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Fires Resulting from Clothes Dryers Cost $35 Million a Year

 

According to a government report released in 2012, approximately 2,900 clothes dryer fires in residential buildings are reported to US fire departments every year.  These fires cost an estimated $35 million in property losses.

The US Fire Administration (USFA) report stated that 84 percent of clothes dryer fires happened in residential buildings.  The report also found the following: 

 

·      Clothes dryer fire incidents in residential buildings are higher in the fall and winter months. 

·      The leading factor contributing to the ignition of clothes dryer fires was failure to clean the lint out of the screen and ducts at 34 percent.

·      The leading items first ignited in dryer fires were dust, fiber, and lint at 28 percent, and clothing not worn by a person at 27 percent.

·      Clothes dryer fires were confined to the object of origin at 54 percent.

Clothes dryer fires can occur when clothes dryers are not installed or maintained properly.  Another contributing factor is lint, which is a highly combustible material and can accumulate both in the dryer and in the dryer vent.  When foam backed rugs or athletic shoes are placed in dryers, reduced airflow can occur also leading to an ignition.  Another hazard is a vent that won’t exhaust properly: this can be caused by birds or other small animals nesting in dryer exhaust vents. 

How to prevent clothes dryer fires

·      Clean your lint screen/filter before or after drying each load of close.  If your clothes is still damp at the end of the typical drying cycle or drying takes longer than normal, this could be a sign that the lint screen or the exhaust duct is blocked.

·      Clean your dryer vent and exhaust duct periodically.  Check your outside dryer vent while the dryer is operating to make sure exhaust air is escaping.  If it’s not, it’s possible the vent or the exhaust duct are blocked.  You may have to disconnect the exhaust duct from the dryer in order to remove any blockage in the exhaust path.  Remember to reconnect the ducting to the dryer and outside vent before you use it again.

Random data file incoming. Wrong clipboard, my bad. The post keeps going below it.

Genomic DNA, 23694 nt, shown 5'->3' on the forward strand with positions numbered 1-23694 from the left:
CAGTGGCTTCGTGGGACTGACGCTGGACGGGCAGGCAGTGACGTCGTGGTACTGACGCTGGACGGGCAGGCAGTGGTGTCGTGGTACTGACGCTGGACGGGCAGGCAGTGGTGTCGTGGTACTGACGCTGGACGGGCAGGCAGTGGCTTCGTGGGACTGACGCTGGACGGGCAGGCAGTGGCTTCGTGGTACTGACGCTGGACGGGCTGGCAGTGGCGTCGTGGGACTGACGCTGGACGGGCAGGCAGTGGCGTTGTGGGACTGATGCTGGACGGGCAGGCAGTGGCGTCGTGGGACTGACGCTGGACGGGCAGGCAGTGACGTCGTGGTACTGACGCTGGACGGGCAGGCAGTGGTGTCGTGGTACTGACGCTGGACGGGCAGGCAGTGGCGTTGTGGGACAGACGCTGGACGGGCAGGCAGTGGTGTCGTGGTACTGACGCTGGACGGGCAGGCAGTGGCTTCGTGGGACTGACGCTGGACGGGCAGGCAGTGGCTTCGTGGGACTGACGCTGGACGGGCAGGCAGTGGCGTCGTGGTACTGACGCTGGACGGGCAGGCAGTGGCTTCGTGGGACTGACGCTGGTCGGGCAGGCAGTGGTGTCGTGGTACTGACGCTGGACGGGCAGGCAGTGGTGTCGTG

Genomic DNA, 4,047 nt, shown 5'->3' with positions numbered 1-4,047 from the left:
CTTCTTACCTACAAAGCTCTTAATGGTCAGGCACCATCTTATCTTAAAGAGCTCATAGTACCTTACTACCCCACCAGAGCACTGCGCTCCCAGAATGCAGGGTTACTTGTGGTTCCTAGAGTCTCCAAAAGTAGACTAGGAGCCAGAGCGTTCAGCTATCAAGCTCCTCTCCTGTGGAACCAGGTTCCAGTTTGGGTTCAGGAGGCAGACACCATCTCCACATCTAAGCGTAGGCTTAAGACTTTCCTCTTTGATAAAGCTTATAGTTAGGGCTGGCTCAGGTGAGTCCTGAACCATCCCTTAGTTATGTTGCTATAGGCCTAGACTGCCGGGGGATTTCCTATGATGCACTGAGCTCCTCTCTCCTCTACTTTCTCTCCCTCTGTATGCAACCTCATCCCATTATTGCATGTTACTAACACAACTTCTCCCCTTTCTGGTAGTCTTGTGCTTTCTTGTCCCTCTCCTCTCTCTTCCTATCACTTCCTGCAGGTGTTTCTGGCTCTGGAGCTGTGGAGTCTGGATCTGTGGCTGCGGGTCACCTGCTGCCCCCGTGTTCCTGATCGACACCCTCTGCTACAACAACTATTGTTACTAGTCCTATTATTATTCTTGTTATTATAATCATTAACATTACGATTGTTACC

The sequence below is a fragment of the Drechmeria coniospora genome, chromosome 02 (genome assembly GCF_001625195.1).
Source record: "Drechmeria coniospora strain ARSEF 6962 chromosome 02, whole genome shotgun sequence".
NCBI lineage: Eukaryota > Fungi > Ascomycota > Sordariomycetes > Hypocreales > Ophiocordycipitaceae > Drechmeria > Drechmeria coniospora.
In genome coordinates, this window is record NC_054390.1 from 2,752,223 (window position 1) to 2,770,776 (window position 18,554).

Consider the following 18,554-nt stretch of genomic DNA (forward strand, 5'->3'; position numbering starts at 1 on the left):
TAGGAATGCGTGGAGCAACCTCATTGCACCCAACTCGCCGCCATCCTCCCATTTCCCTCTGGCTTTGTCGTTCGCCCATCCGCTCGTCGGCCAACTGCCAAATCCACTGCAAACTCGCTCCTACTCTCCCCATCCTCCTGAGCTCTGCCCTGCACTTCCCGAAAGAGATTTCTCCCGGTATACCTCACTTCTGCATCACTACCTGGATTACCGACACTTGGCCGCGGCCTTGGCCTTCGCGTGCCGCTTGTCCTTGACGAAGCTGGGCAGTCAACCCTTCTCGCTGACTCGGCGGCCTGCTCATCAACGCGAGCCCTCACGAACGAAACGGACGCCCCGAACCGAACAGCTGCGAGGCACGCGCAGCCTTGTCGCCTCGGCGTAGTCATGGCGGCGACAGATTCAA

·      Clean behind your dryer, where lint builds up.  Hire a qualified service person to clean the interior of the dryer chassis periodically to minimize the amount of lint accumulation.  Keep the area around your dryer clean and free of clutter.

·      Be extra careful when drying clothes that have been soiled with volatile chemicals, such as gasoline, cooking oils, cleaning agents, or finishing oils and stains.  Wash the clothing more than once to minimize the amount of volatile chemical.  It’s recommended that you hang the clothes to dry instead of drying them.  However, if you choose to use a dryer, use the lowest heat setting and a drying cycle that has a cool-down period at the end of the cycle.  To prevent clothes from igniting after you dry them, don’t leave them in the dryer or laundry basket near the dryer.

·      Replace plastic or foil, accordion-type ducting material with rigid or corrugated semi-rigid metal duct.  The majority of manufacturers specify the use of a rigid or corrugated semi-rigid metal duct, which allows for maximum airflow.  The flexible plastic or foil type duct trap lint, and are more susceptible to kinks or crushing, which greatly reduces airflow.

Source: www.insurancejournal.comwww.clearchoicelintremoval.com

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